Tag Archives: challenges

Heigh-Ho, Heigh-Ho


With soon-to-be two daughters in college I should have seen this coming, shouldn’t I?  All of my angst as a stay-at-home mom facing the future of an empty nest has come down to this one little truth: it costs money to send kids to college.

It’s not as if we haven’t been saving for this for years or that I had not known somewhere in the back of my mind that it would be a good idea to have two incomes for two tuitions; it’s just that I seemed to move from “someday” to already five weeks into a job in a quick hurry.  I went from “I should start checking into what it would take to get on the substitute teaching call list so I can start subbing next fall” to starting to work in the local city clerk’s office two days after I casually mentioned to the Clerk that if they ever needed part-time help, they should call me.

I’m on both sides of the fence, really.  I feel both lucky that I could find something so close and congenial to my schedule and gobsmacked that I now have a time card and a boss, without having a chance to mourn the loss of my formerly self-scheduled days.  All of a sudden I had to scramble to find pants that weren’t jeans and fill out a W-4 form and there has been no chance to look back.  Now I find my days melting one into the other and my appreciation of those that have been working all this time growing exponentially.

With so many out of work in this economy, I can’t complain about any of the small annoyances associated with having to wear less comfortable clothes or be in to work by a certain time.  Instead, every time I feel myself starting to grouse about having to go to work,  I remember how very, very lucky I was to be able to stay home with my kids for so long.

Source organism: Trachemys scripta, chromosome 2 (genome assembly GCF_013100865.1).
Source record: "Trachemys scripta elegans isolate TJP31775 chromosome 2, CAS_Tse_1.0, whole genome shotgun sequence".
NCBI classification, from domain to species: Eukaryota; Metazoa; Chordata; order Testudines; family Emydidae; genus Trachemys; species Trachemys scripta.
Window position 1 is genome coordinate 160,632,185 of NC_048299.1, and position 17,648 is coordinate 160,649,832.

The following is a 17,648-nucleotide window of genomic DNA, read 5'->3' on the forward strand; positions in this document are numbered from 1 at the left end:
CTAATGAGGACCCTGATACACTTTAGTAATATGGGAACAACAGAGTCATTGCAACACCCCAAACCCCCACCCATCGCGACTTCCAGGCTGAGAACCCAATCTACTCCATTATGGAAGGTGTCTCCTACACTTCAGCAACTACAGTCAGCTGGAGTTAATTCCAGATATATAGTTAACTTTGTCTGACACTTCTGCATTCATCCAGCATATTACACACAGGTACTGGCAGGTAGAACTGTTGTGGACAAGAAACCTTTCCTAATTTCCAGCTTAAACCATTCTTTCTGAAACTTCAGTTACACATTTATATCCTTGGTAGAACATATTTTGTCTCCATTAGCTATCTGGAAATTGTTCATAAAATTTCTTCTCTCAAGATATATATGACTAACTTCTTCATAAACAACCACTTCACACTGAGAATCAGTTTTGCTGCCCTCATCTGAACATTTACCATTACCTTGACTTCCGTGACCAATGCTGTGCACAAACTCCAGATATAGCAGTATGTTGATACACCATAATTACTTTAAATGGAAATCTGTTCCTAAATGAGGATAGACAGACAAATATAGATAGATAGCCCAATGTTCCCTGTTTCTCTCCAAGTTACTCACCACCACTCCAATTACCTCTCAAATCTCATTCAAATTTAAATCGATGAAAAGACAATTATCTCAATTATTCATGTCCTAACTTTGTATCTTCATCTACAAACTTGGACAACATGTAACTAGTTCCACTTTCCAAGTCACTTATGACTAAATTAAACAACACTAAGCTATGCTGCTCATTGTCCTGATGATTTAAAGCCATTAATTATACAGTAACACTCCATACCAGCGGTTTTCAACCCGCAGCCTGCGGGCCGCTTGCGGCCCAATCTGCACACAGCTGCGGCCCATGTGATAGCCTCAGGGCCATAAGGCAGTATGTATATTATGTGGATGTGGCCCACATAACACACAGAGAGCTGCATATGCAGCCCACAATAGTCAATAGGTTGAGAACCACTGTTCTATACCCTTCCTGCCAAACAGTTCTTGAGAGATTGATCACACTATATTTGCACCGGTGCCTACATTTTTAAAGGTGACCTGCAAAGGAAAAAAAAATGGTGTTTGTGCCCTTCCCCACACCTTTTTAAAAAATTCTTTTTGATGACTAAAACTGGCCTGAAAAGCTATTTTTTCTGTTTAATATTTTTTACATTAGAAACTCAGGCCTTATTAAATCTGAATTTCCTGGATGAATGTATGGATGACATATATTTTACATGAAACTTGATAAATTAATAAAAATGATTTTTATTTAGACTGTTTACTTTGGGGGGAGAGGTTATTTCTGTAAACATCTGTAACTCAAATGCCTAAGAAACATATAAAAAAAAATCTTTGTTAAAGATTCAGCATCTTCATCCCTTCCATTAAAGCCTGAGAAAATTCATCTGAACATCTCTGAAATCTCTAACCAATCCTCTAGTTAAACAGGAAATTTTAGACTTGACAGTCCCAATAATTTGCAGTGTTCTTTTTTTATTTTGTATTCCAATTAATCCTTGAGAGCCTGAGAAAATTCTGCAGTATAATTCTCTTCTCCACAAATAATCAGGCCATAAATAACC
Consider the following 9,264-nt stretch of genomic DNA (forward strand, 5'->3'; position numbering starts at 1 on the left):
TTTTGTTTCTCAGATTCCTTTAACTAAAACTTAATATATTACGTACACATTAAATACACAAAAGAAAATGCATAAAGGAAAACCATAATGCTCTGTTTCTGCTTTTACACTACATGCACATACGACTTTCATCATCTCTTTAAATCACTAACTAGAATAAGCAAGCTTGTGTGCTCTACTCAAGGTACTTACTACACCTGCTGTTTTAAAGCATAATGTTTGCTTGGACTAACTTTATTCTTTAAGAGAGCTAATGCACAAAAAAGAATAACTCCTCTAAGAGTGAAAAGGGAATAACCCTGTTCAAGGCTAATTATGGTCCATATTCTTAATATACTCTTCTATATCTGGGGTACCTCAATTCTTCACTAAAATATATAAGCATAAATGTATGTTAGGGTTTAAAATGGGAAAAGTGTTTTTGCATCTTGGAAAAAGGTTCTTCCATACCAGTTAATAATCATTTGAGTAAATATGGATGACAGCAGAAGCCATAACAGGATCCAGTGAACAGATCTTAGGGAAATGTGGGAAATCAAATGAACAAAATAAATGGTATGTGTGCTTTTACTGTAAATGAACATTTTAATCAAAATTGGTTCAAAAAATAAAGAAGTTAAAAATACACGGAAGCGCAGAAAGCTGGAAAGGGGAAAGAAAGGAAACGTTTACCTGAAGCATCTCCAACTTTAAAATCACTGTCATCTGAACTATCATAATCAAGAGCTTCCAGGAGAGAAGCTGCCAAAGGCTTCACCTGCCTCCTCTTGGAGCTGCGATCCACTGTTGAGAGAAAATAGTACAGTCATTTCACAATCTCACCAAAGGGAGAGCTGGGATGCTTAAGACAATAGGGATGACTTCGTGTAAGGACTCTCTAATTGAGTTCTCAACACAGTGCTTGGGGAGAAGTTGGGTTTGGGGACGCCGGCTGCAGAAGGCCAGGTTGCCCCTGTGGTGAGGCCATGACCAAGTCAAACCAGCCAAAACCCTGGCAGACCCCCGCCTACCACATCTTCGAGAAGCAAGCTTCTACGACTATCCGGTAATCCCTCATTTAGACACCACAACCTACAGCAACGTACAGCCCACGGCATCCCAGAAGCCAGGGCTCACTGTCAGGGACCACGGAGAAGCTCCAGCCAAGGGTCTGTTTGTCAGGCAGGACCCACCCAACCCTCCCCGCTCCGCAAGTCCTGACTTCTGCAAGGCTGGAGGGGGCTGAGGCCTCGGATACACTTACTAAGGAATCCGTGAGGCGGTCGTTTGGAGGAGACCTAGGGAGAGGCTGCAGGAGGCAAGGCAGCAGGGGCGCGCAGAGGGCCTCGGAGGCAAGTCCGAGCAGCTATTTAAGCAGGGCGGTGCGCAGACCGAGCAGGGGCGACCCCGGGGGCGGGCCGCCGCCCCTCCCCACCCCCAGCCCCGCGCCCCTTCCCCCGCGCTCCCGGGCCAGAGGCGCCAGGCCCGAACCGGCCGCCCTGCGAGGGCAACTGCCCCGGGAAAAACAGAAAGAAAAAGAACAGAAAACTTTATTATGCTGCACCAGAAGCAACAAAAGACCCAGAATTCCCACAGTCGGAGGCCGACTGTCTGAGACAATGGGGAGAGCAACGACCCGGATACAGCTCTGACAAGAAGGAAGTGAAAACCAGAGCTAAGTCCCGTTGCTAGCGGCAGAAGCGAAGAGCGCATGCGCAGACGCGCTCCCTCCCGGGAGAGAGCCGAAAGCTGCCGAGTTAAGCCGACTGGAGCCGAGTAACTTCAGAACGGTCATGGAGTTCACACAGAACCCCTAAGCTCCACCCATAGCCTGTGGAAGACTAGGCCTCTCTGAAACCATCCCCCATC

I left work for my children, and now I’ve gone back for the same reason.  *whistles*

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Filed under Accomplishments, Changes, empty nest, Gratitude, Growth, Parenting, Self Improvement

Stretching


Last Spring I made up my mind to take a chance on trumpet performance, a neglected part of my past.  I began practicing in earnest, not just when I had something to perform for.  I searched out opportunities, made connections, and started to play much more.  Today, I have rehearsals four times a week and teach lessons on two nights.  I had the opportunity to play with three big bands over the summer, and now concert season is beginning again.  On paper that all looks like plenty, but there was another aspect of my musical past that I was ignoring: conducting.

As a school band director, I conducted daily and almost unconsciously, like breathing.  What I conducted was paced more by the limitations of my community band or school group than my conducting skills.  Yet when an email fell into my inbox inviting me to guest conduct a piece in the next University Alumni Concert Band concert, I wasn’t sure that I wanted to put myself out there, in front of a group again.  After all, I was a member of the group in order to play more, right?  Not to conduct.  It would just be an added distraction, and it had been years and years since I last held a baton in my hand.

It would have been easy and quick to decline and let them move on to the next person on their list.  I have plenty to do, between my playing and my family and my other commitments, and this would just be one thing more to take my time.  I haven’t conducted in a long time, I’d rather keep focusing on my playing, I’m just too busy.  Then, I started to suspect that there was a deeper reason I was leaning away from the invitation: I wasn’t sure I could do it anymore.

With that realization I reached my tipping point.  Last week I stepped onto the podium for the first time in almost fourteen years, rediscovering that wall of sound to mold, my other “instrument” that I had given up on ever “playing” again.  My baton shook a little as I made my first prep beat, but I regained confidence as the music blossomed.  I found myself making mental notes on what to rehearse next week, what to try, what to change, what to bring out.  I forgot my nerves, and let myself submerge in the music, doing what I used to do so fluently.